Our first delivery of Vans Syndicate is on it’s way, Their latest offering, the Spider Pack from Skateboarding’s odd couple AVE & Dill. The Interview and photos below by Jeff Potocar were pinched from the Syndicate website.
SO, YOU GUYS MET IN HUNTINGTON BEACH?
AVE: Yeah. I’d see him around occasionally when he was on Black Label but we didn’t really know each other that well.
ANTHONY, WEREN’T YOU FROM COSTA MESA?
AVE: No, at the time I think I lived in like, Irvine, and then he lived in Fountain Valley in the Huntington area, and we ran into each other here and there. But I don’t think we really skated together until like, ’96, late ’97. I know we did during the 101 [skateboard company] days.
DILL: Yeah, because I feel like I was still filming for Trilogy when I first saw you. But I remember there was a time that [Anthony] noseslid that rail at Huntington High at the kink and I was like, that was my move. Who’s this fucking…? ’Cause the hallway at Huntington High, there’s light coming to the end, there’s light coming from where you go in, and I remember just seeing, like some guy coming off the rail, and like, “Who the fuck’s nosesliding that?” You came up at the end.
ANTHONY, YOU WERE ON CHANNEL ONE SKATEBOARDS AT THE TIME?
AVE: I wasn’t even sponsored at the time I noseslid that rail. I remember when I did, I noseslid it on… who’s that asshole that rode for Think?
DILL: Mike Santarossa.
AVE: Mike Santarossa’s slick bottom with weed all over the bottom that Mark Oblow sold me. It had a pink top.
DILL: That was scary. When I did it, I was probably around your age when I did it, and I shot it with Rick Kosick and it never fucking came out. I was scared doing that. [Laughter] That kink was like a fucking foot long.
AVE: Well, then I went back the following weekend and my boy didn’t believe me that I noseslid it and he told me to noseslide it, and I was like, “Fuck , I don’t want to.” One-footed ollie straight to my balls and the kink, to flipping over onto my head, and blacking out for a second. Straight fucking rodeo ride. Feet didn’t even touch the ground. It’s straight to the balls, and then teetered over onto my forehead.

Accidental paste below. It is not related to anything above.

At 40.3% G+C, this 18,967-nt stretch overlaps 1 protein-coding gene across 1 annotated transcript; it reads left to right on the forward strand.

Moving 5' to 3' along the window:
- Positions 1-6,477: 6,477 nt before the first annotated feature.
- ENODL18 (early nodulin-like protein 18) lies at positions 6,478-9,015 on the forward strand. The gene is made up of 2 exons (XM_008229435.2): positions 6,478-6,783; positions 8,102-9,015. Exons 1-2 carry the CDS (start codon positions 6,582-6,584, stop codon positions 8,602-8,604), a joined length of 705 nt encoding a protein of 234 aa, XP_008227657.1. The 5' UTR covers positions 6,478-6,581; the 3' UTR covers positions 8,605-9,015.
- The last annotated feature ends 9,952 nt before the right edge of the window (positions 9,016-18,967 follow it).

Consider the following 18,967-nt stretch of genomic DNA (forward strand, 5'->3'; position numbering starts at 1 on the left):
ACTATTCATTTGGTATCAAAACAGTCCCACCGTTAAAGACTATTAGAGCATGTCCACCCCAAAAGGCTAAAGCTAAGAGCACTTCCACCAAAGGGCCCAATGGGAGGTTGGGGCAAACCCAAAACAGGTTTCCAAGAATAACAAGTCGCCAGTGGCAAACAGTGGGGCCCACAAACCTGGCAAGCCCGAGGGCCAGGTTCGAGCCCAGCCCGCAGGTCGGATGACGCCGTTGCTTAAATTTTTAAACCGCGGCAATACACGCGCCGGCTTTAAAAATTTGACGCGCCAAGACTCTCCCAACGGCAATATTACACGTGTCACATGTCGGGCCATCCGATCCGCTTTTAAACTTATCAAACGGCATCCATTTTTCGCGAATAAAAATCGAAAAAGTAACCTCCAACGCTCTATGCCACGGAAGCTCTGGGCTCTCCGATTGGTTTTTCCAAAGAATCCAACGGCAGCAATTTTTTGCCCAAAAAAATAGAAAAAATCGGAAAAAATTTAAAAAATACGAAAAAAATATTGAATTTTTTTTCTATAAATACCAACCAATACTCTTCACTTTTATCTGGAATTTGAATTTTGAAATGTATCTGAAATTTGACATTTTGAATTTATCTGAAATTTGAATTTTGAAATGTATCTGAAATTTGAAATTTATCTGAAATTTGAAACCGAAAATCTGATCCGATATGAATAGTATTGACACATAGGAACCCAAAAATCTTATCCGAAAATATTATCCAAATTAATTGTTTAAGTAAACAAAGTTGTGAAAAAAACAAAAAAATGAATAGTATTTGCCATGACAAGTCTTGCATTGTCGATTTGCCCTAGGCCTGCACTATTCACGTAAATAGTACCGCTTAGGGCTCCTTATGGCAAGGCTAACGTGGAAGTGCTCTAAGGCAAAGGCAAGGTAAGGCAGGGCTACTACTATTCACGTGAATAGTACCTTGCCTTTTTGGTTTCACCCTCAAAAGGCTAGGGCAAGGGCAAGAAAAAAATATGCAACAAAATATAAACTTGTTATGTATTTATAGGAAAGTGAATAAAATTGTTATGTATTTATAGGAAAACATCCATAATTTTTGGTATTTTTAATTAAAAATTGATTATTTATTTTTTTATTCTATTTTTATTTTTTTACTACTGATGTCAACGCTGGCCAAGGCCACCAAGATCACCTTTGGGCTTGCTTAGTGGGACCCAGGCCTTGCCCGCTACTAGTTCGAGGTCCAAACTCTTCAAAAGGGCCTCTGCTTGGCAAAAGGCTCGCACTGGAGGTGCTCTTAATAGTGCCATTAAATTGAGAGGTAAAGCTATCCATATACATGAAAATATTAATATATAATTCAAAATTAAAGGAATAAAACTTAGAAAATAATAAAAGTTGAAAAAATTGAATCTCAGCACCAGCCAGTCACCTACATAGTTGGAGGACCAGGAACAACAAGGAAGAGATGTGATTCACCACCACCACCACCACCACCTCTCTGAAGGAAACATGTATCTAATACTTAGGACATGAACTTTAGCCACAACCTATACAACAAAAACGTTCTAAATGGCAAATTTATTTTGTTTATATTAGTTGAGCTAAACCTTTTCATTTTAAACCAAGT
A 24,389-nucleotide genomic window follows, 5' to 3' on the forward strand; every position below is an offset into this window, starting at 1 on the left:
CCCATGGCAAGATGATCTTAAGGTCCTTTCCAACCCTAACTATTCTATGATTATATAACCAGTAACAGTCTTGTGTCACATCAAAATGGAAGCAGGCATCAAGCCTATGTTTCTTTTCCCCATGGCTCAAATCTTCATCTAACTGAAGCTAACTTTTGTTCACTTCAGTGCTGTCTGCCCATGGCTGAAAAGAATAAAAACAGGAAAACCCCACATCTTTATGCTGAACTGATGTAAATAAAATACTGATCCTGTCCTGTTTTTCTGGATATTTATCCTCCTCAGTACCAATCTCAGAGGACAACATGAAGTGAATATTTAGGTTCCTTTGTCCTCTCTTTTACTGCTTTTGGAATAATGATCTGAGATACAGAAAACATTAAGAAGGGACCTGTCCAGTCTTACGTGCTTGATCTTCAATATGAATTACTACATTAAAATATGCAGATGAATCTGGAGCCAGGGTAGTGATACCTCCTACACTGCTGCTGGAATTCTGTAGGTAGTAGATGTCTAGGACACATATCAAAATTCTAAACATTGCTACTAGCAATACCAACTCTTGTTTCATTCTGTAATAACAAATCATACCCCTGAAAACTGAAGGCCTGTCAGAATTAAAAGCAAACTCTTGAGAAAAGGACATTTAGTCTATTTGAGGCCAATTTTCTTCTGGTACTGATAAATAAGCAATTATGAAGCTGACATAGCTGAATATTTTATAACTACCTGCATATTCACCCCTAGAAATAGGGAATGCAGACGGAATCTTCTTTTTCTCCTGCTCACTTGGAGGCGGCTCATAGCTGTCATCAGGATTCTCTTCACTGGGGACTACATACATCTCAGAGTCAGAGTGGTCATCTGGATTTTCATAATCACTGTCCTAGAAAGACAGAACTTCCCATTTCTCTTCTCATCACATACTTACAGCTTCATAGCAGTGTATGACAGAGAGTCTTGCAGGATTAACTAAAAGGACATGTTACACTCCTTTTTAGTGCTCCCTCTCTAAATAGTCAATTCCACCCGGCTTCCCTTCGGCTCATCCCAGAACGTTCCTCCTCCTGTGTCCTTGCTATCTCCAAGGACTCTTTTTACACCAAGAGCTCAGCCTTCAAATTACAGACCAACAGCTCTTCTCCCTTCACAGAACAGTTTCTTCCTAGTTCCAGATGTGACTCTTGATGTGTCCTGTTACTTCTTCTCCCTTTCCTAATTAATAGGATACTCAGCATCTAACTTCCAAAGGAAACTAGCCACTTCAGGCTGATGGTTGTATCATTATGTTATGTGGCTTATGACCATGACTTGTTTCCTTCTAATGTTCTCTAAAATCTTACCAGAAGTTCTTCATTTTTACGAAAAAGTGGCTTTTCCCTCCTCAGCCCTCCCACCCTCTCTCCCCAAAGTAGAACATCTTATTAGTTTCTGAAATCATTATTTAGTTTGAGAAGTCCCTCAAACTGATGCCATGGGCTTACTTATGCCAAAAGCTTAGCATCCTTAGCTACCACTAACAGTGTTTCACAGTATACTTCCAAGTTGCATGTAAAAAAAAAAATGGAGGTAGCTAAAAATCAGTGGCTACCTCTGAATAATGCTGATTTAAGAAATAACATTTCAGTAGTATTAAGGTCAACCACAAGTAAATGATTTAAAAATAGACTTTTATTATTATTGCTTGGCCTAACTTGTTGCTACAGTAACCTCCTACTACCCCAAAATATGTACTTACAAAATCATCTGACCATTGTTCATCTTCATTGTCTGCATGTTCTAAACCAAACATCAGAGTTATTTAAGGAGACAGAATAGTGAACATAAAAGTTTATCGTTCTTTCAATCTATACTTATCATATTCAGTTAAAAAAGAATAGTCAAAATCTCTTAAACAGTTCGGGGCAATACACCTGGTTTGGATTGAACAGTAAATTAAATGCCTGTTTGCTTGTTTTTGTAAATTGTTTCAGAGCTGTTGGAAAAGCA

DILL: And from what I remember, that kink is like stomach high.
It’s the one that Jason Lee backside grinded right?
DILL: No. No, we’re talking about the big ones on the inside, in the hallway.
Oh, down like the six stair?
DILL: Not the old one Jason backed 50/50 and Ed Templeton nosegrinded. Someone had backed into that one and bent the kink down so it was a mellower kink. We’re talking about the ones… this side was seven. It was the biggest rail in Huntington High. It was like the long, big one. Jamie Hart kickflip, Channel One ad. I think it was a half page ad.
AVE: I can’t remember. I think it was at night, though.
AND THEN YOU GUYS STARTED SKATING TOGETHER AND…
DILL: I saw him at, when I saw Anthony, Anthony was trying to nollie crook this rail at Ocean View and I was like goddamn, this kid, he’s … he’s like on it. He was ripping. And I knew he was sponsorless at that time. I was like, “Look, I ride for this, you could ride for this, whatever…” So it was like a short period that he was on 23 Skateboards, and then when the whole Alien thing came out, it was like I got on Alien, he got on the next day.
YOU GUYS BOTH HAD BOARDS OUT ON 23?
DILL: I did Anthony, you didn’t?
DILL: He wasn’t there yet.
BUT, ANTHONY, DIDN’T YOU ALMOST SKATE FOR REAL FOR A SECOND?
AVE: Yeah, actually I was getting boards from Real when I started to do the 23 thing. I’d been getting boards from Real for like 7 months, maybe a year almost. I don’t know.
DILL: That’s so weird. I don’t remember that at all.
AVE: I remember I went up to Real and talked to like [Jim] Thiebaud and shit.
DILL: You did?! [Laughter]
AVE: They were dicks to me.
DILL: Yeah. Oh, wow.